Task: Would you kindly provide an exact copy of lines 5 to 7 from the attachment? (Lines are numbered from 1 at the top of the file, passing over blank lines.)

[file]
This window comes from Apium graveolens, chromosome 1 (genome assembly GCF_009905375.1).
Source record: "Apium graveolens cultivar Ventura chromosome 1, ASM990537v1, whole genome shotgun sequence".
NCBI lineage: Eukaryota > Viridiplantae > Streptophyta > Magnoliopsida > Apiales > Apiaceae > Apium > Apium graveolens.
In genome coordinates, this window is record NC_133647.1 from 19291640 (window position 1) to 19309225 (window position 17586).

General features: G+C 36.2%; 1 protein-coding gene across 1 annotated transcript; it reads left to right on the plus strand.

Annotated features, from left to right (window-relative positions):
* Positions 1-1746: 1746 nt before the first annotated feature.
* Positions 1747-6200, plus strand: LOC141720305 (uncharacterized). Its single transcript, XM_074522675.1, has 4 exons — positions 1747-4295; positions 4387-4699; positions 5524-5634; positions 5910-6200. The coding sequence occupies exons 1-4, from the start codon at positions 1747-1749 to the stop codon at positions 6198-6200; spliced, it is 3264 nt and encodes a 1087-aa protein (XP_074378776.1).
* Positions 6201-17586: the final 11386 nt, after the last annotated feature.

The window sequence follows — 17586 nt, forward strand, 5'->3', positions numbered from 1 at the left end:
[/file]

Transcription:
General features: G+C 36.2%; 1 protein-coding gene across 1 annotated transcript; it reads left to right on the plus strand.

Annotated features, from left to right (window-relative positions):
* Positions 1-1746: 1746 nt before the first annotated feature.